Logansport Pharos-Tribune from Logansport, Indiana on June 24, 1957 · Page 9
Get access to this page with a Free Trial

Logansport Pharos-Tribune from Logansport, Indiana · Page 9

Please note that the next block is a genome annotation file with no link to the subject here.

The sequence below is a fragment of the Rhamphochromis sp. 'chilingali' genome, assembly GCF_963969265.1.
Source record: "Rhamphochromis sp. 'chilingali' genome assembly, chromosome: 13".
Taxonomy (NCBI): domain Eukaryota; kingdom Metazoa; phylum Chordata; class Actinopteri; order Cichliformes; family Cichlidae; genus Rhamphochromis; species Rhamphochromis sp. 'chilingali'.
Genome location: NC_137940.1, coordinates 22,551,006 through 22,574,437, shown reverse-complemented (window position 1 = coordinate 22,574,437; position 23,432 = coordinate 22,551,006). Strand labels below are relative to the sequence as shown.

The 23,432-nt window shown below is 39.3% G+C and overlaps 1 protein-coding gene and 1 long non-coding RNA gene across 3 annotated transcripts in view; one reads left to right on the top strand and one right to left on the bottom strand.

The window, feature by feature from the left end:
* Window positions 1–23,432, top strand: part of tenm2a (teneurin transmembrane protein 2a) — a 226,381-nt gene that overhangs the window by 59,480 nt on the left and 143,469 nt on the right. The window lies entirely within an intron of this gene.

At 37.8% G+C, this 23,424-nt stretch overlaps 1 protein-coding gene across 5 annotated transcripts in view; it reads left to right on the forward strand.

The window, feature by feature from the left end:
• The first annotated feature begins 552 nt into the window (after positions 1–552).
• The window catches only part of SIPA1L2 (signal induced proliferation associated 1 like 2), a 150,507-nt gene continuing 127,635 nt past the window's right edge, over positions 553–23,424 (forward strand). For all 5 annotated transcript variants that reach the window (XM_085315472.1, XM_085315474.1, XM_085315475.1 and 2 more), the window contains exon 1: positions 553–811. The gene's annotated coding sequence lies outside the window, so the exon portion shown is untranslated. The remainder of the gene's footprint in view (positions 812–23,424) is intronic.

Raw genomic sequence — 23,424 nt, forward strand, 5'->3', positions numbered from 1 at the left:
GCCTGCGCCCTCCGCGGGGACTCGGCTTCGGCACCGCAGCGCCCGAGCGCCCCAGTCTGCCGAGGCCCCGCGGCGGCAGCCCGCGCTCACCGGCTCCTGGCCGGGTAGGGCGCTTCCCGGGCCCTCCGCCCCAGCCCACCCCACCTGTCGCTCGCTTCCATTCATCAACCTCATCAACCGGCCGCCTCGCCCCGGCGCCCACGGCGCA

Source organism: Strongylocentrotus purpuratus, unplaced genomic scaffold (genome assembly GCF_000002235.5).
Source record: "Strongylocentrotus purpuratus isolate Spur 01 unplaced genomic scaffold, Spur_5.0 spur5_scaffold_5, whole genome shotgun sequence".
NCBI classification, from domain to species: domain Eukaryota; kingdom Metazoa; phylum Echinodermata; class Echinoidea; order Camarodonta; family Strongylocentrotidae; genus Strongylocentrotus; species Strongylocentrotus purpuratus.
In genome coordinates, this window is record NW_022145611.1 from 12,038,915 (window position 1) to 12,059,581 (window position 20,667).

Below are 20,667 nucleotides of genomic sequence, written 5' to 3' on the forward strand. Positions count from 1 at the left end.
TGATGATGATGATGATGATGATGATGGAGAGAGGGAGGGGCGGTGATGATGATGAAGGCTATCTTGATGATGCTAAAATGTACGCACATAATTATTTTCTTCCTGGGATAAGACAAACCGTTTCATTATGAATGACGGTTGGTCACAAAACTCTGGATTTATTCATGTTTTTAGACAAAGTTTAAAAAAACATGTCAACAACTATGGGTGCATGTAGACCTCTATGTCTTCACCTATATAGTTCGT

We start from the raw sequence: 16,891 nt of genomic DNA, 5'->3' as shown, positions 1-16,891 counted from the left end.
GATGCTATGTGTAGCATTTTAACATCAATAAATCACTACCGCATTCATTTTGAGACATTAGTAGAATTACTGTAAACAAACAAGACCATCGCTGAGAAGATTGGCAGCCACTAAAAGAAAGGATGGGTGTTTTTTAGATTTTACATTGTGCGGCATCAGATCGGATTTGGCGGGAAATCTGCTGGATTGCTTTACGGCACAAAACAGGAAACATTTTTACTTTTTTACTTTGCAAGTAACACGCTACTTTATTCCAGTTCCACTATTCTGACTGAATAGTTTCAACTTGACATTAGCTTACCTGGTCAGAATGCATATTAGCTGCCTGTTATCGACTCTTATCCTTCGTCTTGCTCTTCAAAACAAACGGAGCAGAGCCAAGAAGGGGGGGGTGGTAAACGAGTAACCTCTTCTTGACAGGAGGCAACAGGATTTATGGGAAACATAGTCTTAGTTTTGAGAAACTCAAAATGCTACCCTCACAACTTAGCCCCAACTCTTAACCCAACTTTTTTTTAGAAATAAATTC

Logansport, Indiana
Issue Date:
Monday, June 24, 1957
Page 9
Start Free Trial